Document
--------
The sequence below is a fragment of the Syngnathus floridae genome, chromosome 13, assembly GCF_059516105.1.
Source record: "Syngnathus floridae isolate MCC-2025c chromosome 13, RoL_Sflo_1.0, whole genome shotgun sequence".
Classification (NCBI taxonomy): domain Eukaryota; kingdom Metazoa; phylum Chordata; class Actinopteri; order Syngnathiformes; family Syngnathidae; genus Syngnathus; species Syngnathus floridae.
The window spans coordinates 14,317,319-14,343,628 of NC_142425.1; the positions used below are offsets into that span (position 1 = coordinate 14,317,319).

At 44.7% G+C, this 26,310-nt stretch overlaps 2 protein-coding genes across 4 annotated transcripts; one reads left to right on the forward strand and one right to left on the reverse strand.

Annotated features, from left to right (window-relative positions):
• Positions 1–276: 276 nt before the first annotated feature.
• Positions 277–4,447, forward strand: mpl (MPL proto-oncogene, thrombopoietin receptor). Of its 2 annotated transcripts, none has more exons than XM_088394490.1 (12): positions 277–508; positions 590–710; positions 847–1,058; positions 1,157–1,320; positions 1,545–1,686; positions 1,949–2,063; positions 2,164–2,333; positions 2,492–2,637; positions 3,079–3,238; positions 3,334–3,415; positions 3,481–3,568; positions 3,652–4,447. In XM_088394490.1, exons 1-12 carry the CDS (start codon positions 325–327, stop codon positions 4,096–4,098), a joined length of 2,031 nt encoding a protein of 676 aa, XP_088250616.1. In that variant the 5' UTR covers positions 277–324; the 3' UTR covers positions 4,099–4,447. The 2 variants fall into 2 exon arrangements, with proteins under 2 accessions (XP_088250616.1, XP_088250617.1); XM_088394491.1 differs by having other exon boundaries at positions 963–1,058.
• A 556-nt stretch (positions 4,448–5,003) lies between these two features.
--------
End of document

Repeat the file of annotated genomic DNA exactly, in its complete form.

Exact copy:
The sequence below is a fragment of the Syngnathus floridae genome, chromosome 13, assembly GCF_059516105.1.
Source record: "Syngnathus floridae isolate MCC-2025c chromosome 13, RoL_Sflo_1.0, whole genome shotgun sequence".
Classification (NCBI taxonomy): domain Eukaryota; kingdom Metazoa; phylum Chordata; class Actinopteri; order Syngnathiformes; family Syngnathidae; genus Syngnathus; species Syngnathus floridae.
The window spans coordinates 14,317,319-14,343,628 of NC_142425.1; the positions used below are offsets into that span (position 1 = coordinate 14,317,319).

At 44.7% G+C, this 26,310-nt stretch overlaps 2 protein-coding genes across 4 annotated transcripts; one reads left to right on the forward strand and one right to left on the reverse strand.

Annotated features, from left to right (window-relative positions):
• Positions 1–276: 276 nt before the first annotated feature.
• Positions 277–4,447, forward strand: mpl (MPL proto-oncogene, thrombopoietin receptor). Of its 2 annotated transcripts, none has more exons than XM_088394490.1 (12): positions 277–508; positions 590–710; positions 847–1,058; positions 1,157–1,320; positions 1,545–1,686; positions 1,949–2,063; positions 2,164–2,333; positions 2,492–2,637; positions 3,079–3,238; positions 3,334–3,415; positions 3,481–3,568; positions 3,652–4,447. In XM_088394490.1, exons 1-12 carry the CDS (start codon positions 325–327, stop codon positions 4,096–4,098), a joined length of 2,031 nt encoding a protein of 676 aa, XP_088250616.1. In that variant the 5' UTR covers positions 277–324; the 3' UTR covers positions 4,099–4,447. The 2 variants fall into 2 exon arrangements, with proteins under 2 accessions (XP_088250616.1, XP_088250617.1); XM_088394491.1 differs by having other exon boundaries at positions 963–1,058.
• A 556-nt stretch (positions 4,448–5,003) lies between these two features.